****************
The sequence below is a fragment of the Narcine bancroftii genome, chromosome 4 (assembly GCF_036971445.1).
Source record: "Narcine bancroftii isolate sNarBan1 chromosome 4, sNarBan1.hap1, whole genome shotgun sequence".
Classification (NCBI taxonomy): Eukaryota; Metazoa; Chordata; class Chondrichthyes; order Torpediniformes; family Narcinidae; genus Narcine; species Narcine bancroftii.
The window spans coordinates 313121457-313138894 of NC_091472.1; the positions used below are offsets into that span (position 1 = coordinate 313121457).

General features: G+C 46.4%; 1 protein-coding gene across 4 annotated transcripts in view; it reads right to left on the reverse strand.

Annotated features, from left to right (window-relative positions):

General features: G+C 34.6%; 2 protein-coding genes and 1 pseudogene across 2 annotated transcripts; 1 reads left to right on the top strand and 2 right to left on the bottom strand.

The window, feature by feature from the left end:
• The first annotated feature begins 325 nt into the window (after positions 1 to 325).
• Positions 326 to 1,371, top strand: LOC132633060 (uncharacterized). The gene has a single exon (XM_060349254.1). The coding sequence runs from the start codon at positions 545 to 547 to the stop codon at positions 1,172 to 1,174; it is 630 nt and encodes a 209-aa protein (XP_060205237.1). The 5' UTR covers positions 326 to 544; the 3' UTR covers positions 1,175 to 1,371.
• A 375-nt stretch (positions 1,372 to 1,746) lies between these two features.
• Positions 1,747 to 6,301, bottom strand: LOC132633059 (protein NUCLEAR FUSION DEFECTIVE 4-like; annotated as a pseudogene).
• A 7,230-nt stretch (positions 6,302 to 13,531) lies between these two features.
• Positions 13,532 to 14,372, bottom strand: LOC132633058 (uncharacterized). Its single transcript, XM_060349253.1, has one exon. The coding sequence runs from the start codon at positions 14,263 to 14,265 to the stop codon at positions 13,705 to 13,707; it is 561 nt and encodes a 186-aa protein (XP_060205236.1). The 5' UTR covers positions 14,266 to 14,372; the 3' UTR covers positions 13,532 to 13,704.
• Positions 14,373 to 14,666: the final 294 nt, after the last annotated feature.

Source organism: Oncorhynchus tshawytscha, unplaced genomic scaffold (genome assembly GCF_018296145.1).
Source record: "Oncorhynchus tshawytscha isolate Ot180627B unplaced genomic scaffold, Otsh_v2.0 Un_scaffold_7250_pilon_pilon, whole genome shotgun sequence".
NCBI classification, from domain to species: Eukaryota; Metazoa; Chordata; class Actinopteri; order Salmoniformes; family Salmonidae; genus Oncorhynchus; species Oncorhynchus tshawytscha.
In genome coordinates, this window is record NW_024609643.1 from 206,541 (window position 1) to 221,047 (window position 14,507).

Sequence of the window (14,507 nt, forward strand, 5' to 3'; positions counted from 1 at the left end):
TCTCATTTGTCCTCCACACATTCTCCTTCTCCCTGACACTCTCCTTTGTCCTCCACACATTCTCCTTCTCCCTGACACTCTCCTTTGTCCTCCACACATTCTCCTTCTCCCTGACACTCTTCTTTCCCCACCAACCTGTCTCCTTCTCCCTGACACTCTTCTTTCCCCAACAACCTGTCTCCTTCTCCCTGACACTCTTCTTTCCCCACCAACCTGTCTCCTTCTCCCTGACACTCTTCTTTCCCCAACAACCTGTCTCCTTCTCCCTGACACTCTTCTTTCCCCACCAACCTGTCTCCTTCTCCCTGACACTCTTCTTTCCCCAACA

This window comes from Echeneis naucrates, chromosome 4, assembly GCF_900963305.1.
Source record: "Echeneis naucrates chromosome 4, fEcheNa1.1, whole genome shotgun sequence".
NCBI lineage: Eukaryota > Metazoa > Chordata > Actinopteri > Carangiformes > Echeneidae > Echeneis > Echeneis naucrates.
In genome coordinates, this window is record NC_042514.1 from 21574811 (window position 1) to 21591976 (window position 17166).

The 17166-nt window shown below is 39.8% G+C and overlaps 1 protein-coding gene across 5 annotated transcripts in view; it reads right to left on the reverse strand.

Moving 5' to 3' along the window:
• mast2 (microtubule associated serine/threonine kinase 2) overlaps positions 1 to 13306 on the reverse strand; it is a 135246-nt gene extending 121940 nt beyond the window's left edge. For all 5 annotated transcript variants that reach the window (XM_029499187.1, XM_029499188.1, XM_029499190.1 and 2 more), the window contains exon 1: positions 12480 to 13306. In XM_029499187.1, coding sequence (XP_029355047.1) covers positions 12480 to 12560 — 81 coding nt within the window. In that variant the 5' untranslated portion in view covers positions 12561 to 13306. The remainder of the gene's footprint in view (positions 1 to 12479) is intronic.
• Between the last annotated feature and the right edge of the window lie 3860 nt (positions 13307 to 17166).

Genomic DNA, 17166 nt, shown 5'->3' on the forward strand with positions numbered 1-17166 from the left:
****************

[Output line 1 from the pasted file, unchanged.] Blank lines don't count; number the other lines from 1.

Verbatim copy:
The sequence below is a fragment of the Narcine bancroftii genome, chromosome 4 (assembly GCF_036971445.1).